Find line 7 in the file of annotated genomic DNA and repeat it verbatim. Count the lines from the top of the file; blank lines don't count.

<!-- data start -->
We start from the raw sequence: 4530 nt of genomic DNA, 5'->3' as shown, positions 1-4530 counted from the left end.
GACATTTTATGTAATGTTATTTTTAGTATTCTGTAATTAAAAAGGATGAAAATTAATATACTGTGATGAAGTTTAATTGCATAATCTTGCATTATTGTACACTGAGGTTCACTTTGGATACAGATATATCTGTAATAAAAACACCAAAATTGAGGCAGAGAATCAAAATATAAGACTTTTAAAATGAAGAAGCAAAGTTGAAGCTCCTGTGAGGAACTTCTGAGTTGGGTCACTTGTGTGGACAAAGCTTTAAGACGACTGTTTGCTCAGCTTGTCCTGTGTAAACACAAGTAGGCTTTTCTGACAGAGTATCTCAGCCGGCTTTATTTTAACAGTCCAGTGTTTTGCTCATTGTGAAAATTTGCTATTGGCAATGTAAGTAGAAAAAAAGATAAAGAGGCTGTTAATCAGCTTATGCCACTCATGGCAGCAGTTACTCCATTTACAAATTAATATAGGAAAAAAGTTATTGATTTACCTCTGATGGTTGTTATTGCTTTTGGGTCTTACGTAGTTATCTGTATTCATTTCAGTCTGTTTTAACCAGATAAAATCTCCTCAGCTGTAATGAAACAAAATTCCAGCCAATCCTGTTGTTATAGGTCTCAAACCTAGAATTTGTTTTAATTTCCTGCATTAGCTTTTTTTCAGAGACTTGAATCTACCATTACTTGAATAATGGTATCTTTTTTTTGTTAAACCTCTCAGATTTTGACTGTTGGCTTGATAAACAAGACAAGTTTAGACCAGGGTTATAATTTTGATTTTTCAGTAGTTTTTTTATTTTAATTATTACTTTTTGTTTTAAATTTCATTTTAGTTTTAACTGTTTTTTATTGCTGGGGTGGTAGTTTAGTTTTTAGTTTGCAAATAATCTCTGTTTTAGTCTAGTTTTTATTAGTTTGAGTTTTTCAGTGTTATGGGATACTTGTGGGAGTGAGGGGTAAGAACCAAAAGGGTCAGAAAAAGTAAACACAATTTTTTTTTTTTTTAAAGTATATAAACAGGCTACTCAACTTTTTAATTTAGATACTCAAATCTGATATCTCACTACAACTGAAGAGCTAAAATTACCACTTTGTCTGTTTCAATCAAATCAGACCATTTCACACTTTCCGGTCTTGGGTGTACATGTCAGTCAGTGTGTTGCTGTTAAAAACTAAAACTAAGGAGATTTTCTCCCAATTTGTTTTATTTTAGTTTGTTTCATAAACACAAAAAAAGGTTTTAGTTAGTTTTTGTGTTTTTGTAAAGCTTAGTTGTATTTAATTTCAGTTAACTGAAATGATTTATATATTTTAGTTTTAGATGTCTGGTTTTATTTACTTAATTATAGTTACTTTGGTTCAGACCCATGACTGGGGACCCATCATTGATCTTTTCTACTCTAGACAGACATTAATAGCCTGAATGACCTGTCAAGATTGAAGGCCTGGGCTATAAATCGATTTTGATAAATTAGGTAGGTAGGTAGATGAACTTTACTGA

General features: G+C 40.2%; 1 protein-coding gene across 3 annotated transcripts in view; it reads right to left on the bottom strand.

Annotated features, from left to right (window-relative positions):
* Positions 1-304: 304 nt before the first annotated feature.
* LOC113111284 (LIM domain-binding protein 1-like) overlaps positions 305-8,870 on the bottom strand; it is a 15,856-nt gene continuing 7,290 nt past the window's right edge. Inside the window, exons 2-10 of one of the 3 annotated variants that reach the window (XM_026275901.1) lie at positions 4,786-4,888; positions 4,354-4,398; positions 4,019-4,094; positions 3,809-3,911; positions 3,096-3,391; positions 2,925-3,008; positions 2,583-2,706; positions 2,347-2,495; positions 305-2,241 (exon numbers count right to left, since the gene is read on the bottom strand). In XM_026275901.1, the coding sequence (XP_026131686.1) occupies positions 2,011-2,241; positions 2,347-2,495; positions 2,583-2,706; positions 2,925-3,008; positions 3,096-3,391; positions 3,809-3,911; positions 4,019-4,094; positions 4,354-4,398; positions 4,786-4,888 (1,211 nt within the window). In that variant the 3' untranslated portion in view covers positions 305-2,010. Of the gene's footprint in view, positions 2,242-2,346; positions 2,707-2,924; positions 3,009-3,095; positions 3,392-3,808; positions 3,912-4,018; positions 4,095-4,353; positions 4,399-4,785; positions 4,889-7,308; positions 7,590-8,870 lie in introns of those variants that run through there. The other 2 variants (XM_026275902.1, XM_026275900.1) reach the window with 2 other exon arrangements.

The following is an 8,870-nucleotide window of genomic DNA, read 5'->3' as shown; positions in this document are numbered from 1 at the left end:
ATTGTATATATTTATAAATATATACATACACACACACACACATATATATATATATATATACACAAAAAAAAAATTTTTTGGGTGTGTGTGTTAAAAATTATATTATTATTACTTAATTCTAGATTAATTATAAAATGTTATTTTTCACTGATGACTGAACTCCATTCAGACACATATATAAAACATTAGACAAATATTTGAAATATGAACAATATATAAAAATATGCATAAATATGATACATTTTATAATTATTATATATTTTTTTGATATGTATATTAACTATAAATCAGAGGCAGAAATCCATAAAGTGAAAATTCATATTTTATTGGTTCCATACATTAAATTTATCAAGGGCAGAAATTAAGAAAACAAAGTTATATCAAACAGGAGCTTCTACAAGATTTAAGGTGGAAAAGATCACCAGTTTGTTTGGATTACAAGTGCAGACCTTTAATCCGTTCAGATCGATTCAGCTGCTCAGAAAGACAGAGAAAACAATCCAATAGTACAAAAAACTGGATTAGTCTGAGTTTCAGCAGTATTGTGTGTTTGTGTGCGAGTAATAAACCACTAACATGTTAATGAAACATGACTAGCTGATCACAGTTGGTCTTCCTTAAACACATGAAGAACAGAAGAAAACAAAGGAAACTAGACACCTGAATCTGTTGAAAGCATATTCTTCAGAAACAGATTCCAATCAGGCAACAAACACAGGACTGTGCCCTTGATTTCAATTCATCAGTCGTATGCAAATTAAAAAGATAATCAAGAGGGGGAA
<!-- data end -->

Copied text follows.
The following is an 8,870-nucleotide window of genomic DNA, read 5'->3' as shown; positions in this document are numbered from 1 at the left end: